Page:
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The United Nations will investigate whether chemical weapons have been used in the Syria conflict, UN leader Ban Ki-Moon announced Thursday.
Ban said the "difficult mission" would focus on a Syrian government allegation that opposition rebels used chemical weapons in an attack this week.
France, Britain and the United States called on Ban to widen the inquiry to include accusations made against President Bashar al-Assad's forces.
The Syrian government accuses opposition rebels of using chemical weapons in Khan al-Assal near Aleppo on Tuesday and says that more than 30 people died. The opposition said the government staged the attack and also used banned chemical weapons in another incident near Damascus.
"I have decided to conduct a United Nations investigation into the possible use of chemical weapons in Syria," Ban told reporters. He said it would start "as soon as is practically possible."
The UN is working with the Organisation for the Prohibition of Chemical Weapons (OPCW), which oversees the Chemical Weapons Convention, and the World Health Organisation to set up the inquiry.
Ban said the mission would "look into the specific incident" raised by the Syrian government in a letter to the UN on Wednesday.
"I am, of course, aware that there are other allegations of similar cases involving the reported use of chemical weapons," he added.
Britain and France called for a wider inquiry that includes accusations that chemical weapons were also used at Ataybah near Damascus and another incident at Homs on December 23.
"We judge it essential that all the pertinent facts concerning these allegations are swiftly investigated," said a letter sent by the French and British missions to the UN leader. It called for "an urgent investigation into all allegations".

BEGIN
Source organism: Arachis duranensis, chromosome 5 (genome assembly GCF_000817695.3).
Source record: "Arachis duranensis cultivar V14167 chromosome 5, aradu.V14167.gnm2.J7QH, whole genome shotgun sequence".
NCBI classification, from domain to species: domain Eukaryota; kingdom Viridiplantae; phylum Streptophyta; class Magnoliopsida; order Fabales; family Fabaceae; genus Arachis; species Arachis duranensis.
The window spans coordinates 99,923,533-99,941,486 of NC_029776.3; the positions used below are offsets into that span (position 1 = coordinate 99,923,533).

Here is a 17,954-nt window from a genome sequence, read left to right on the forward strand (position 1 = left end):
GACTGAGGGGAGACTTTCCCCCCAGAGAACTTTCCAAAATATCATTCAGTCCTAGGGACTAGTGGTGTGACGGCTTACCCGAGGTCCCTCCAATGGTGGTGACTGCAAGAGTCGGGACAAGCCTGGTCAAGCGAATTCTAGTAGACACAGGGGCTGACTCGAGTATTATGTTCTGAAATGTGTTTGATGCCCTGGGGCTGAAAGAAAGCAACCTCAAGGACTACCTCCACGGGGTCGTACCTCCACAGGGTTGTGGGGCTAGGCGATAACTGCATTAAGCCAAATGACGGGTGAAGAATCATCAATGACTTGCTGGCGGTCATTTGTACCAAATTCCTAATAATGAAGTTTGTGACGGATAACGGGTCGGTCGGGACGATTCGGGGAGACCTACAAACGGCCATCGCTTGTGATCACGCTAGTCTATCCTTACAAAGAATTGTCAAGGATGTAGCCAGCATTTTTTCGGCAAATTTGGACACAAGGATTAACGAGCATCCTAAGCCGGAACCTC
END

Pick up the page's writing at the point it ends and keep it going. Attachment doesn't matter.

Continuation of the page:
UN spokesman Martin Nesirky said the French-British letter had been received. "The secretary general will review this suggestion as the mandate for the UN investigation is developed," he told reporters.
US ambassador Susan Rice said the United States also "supports an investigation that pursues any and all credible allegations of the possible use of chemical weapons in Syria."
US President Barack Obama has said the use of chemical weapons in the conflict could be a "game-changer".
"We demand the full cooperation of the Assad regime in particular, as well as Syrian authorities throughout the country, including by providing full and unfettered access to all relevant individuals and locations," Rice said in a statement.
Diplomats and UN officials have stressed that there is still no formal proof that chemical weapons have been used by either side.
Western intelligence agencies say that Syria has large stocks of sarin and other chemical weapons. It has never signed the chemical weapons convention overseen by the OPCW.
The treaty watchdog said in a statement released at its base in The Hague that the inquiry would require "careful planning" because of the security dangers.
The organization said that Syria's failure to join the convention "remains a matter of serious concern."
"Full cooperation from all parties will be essential. I stress that this includes unfettered access," Ban said, calling the investigation "an unequivocal reminder that the use of chemical weapons is a crime against humanity."
"The international community needs full assurance that chemical weapons stockpiles are verifiably safeguarded," Ban said.
The Security Council is bitterly divided over the Syria war and Russia has insisted that the inquiry should be limited to the Syrian government allegation.
Russia's UN ambassador Vitaly Churkin welcomed the announcement made by Ban, calling it "a very good, courageous decision."
Russia and China have blocked three western-proposed UN resolutions that would have stepped up pressure on Assad over the conflict in which the UN says well over 70,000 people have died.
Ban said "the horrors" of recent months "prove beyond doubt: the military solution in Syria is leading to the dissolution of Syria."